We continue searching for potential trade scenarios around the league this winter for the Milwaukee Brewers. Our search has taken us to Kansas City, Detroit, Colorado, Toronto, and now it takes us to Seattle.
The Milwaukee Brewers have some recent history trading with the Seattle Mariners. They sent Adam Lind to the Pacific Northwest for pitchers Carlos Herrera, Freddy Peralta, and Daniel Missaki in December 2015. Both Herrera and Peralta are on the Brewers Top 30 list.
Seattle Mariners GM Jerry Dipoto loves to make trades. He was hired about a week after the Brewers hired David Stearns. Dipoto made 37 trades through his first two off seasons. In fact, he made a trade, on average, once a week last winter. He’s earned the nickname Dealin’ Dipoto out in Seattle. Slingin’ Stearns should make a nice trade partner.
Why would the Brewers and the Mariners partner on a deal?
The Mariners have needs at first base and center field. Dan Vogelbach currently occupies first base. He has a ton of power, but is horrible defensively. Yonder Alonso was their first baseman along with Danny Valencia last year, but they’re free agents now. If they sign elsewhere, the Mariners will want someone to come in to play first base.
In center, 26-year old Guillermo Heredia is going to take over for Jarrod Dyson. That’s not exactly an ideal scenario. The Milwaukee Brewers can help the Seattle Mariners with these problems. The Mariners have a lot of big contracts that have sent their payroll north of $165 million in 2017. They will be looking for some inexpensive options to fill these holes in the roster.
If David Stearns and Jerry Dipoto decide to make a trade together this winter, here’s one way that deal could look.
The Milwaukee Brewers got three young pitchers for Adam Lind in 2015 and in this trade they get three young pitchers once again. Although these pitchers are much closer to the majors than the other group. Keon Broxton and Jesus Aguilar head to Seattle in exchange.
Who are the prospects in this deal?
Thyago Vieira is the Mariners eighth ranked prospect and reaches triple digits on his fastball. He also possesses a good curveball and profiles as a late inning reliever. He could be a future closer but his control is still lacking and may need a few years of development in low pressure situations out of the bullpen until he can become a full time closer. Corey Knebel went through the same situation and these two would make a great one-two punch in the back of the bullpen.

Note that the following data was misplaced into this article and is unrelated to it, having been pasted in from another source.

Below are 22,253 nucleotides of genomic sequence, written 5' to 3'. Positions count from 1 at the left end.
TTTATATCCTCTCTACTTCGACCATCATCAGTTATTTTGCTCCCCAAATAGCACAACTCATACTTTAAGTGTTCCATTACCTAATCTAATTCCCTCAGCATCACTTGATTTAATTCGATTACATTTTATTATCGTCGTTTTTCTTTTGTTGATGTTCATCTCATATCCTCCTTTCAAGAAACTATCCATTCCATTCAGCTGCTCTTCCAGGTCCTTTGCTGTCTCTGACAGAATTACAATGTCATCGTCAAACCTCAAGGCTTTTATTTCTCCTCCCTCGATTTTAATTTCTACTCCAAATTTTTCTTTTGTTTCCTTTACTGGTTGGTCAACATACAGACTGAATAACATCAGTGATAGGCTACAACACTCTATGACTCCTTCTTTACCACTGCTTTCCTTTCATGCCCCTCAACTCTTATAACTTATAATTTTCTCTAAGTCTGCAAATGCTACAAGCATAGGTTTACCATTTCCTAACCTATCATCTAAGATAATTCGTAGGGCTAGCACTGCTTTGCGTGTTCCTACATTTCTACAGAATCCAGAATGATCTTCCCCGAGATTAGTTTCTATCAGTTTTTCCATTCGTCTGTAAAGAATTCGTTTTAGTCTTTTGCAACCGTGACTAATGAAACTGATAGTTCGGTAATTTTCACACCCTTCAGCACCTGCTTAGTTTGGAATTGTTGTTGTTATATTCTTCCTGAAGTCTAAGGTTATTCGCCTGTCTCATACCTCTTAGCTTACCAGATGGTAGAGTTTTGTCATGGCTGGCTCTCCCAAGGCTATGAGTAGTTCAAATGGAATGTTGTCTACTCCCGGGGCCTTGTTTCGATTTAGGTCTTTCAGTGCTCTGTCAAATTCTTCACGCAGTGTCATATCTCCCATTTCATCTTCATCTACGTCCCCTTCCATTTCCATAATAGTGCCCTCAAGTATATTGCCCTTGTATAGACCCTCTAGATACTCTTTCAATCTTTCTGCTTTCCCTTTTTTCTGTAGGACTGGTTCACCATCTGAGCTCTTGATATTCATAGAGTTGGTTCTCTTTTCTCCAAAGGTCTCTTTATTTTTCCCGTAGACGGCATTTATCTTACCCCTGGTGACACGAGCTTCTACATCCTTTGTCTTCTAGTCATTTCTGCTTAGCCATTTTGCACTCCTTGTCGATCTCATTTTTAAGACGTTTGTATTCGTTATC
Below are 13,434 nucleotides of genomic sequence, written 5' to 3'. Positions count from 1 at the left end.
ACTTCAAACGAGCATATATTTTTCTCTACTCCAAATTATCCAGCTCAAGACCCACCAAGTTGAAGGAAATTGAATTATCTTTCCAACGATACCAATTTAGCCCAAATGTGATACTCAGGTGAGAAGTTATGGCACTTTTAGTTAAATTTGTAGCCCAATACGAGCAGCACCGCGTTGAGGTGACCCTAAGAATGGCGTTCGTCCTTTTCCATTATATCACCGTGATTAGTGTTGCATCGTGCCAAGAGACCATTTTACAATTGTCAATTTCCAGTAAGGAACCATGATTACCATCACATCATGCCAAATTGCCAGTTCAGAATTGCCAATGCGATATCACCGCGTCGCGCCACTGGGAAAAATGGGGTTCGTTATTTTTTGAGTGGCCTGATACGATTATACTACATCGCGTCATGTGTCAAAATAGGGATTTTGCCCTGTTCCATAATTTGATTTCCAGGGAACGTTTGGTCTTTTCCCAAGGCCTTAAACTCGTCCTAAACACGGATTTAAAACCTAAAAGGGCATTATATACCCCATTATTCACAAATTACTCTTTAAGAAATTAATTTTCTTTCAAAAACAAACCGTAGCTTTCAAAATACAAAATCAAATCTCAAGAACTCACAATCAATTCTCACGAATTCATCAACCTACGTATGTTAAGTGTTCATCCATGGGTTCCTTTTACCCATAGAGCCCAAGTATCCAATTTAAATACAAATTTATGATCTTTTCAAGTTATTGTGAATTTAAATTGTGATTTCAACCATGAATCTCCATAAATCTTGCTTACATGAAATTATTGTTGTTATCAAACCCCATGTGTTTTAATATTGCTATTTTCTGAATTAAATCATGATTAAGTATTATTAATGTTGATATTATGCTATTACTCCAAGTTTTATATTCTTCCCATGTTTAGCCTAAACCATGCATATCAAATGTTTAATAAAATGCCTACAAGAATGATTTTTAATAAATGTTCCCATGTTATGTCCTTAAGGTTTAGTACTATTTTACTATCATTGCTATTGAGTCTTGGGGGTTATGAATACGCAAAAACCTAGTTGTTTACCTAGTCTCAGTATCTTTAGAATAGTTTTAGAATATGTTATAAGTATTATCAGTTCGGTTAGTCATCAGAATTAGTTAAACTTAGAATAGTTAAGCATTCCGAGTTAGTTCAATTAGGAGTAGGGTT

Wyatt Mills is the Mariners 22nd ranked prospect according to MLB.com and pitched to a 1.77 ERA in 18 games since getting selected in the third round of the 2017 MLB Draft. His lanky, side-arm/low three quarter delivery is devastating to same sided hitters and he commands his fastball-slider combination extremely well. He’s basically a right-handed version of Josh Hader without the potential to start.
Robert Dugger finished the season with the High-A Modesto Nuts and had a 2.75 ERA in 31 games, including 18 starts The lefty struck out 116 batters in 117 innings and also collected two saves in 2017. Dugger does have the potential to stay as a starter, although he would be a back-end starter. He’s done well since being drafted out of Texas Tech in 2016.
What about the Brewers headed to Seattle?
Keon Broxton had a 20 homer season for the Milwaukee Brewers in 2017, but he’ll get forced out of his spot in center field if he stays. Mariners GM Jerry Dipoto will need starting outfielders this winter. Given the state of the Seattle farm system, any trade acquisition will have some flaws. But Dipoto loves athletic center-fielders that play good defense. Keon Broxton fits that description perfectly. His bat is very streaky, but his defense is consistent.
Jesus Aguilar will also be a cheap option for the Mariners to plug in at first base instead of Dan Vogelbach after the departures of Yonder Alonso and Danny Valencia. Aguilar turned in a good season and could be on the trade block this winter. He posted a .265/.331/.505 line with 16 homers in only 279 ABs this year. If Jerry Dipoto doesn’t want to pay a ton of money for any free agent first baseman, Aguilar can come in and play on a regular basis.
Does this trade suit both sides?
In this deal, the Milwaukee Brewers give the Seattle Mariners two players they can plug into their starting lineup on Opening Day. In return, the Brewers receive a late inning relief arm that could be in the bullpen to start the season, a right handed version of Josh Hader, and a potential left-handed starter in the future. Getting two top-30 prospects is key to Milwaukee giving up the long term control over Broxton and Aguilar.
In a potential deal with Seattle, Broxton and Aguilar wouldn’t necessarily need to be packaged together. These two could easily go to Seattle in a deal individually. Everything depends on how the market shakes out for Seattle. But if the Winter Meetings roll around and Seattle still has not found an answer for center field and first base, a deal like this makes a lot of sense for both clubs.
Keon Broxton makes the most sense as a trade candidate this winter and Jesus Aguilar also could be on the move. As long as Jerry Dipoto is the GM of the Mariners, there’s a good chance that a trade could happen at any moment.